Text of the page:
|Area of benefit||Estimated economic and environmental benefit|
|Better workplace productivity||
$2000 per employee per year from daylighting;|
$2990 per employee over 4 months when desks angled to view nature.
|Improved health and healing||$93 million per year in reduced hospital cost if natural features provided in the U.S. hospitals.|
|Increased retail potential||
Skylighting in a chain store would result in a 40% sales increase, ±7%.|
25% higher sales in vegetated street frontage.
|Decreased crime and violence||
Public housing with greenery had 52% reduction in felonies.|
Biophilic landscapes introduced across New York City would save $1.7 billion through crime reduction.
|Increased property values||Biophilic buildings attract higher rental prices, 3% per square foot or 7% in effective rents, selling at prices 16% higher.|
|Employee attraction||Biophilics attract and retain high-quality workers.|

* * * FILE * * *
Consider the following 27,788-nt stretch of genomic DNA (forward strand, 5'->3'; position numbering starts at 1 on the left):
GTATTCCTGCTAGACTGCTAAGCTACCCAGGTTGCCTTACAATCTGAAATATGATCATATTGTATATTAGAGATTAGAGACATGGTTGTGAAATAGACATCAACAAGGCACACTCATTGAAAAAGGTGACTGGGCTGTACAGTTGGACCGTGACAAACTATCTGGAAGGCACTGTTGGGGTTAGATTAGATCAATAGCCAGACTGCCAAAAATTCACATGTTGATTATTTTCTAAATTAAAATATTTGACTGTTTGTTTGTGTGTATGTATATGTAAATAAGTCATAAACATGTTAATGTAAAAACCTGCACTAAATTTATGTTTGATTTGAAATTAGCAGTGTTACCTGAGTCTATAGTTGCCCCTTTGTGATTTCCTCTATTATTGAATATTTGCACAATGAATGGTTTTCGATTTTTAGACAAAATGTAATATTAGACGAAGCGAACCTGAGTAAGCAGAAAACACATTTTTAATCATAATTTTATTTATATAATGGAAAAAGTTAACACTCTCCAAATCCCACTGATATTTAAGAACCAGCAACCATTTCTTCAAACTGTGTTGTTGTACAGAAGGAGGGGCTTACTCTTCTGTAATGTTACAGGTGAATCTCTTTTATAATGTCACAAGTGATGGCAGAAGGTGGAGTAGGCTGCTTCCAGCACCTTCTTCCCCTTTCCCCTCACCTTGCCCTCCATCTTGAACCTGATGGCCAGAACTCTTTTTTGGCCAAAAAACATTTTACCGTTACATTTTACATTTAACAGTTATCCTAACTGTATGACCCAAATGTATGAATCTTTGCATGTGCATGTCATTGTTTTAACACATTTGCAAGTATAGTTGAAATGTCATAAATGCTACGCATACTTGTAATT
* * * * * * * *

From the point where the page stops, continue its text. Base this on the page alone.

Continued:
|Increased liveability in dense areas||Green features increase salability of densely built apartment blocks.|
|Carbon sequestration||In Singapore aboveground vegetation sequesters 7.8% of the total emitted daily carbon dioxide (Velasco et al., 2016).|
|Reduced urban heat island effect and reduced energy consumption||Due to shading provided by urban trees, in Los Angeles annual residential air-conditioning (A/C) bills can be reduced directly by about US$100 million, additional savings of US$70 million in indirect cooling, US$360 million in smog-reduction benefits (Rosenfeld et al., 1998).|
|Water management and quality||Up to 70% of stormwater retention capability, depending of the local climate and other conditions.|
|Air quality||Urban street canyons full of greenery can reduce particulate matter by up to 60% and nitrogen dioxide by up to 40%.|
|Biodiversity conservation||A study of 115 wildly colonized green roofs in north of France found that 86% of species were native to the area.|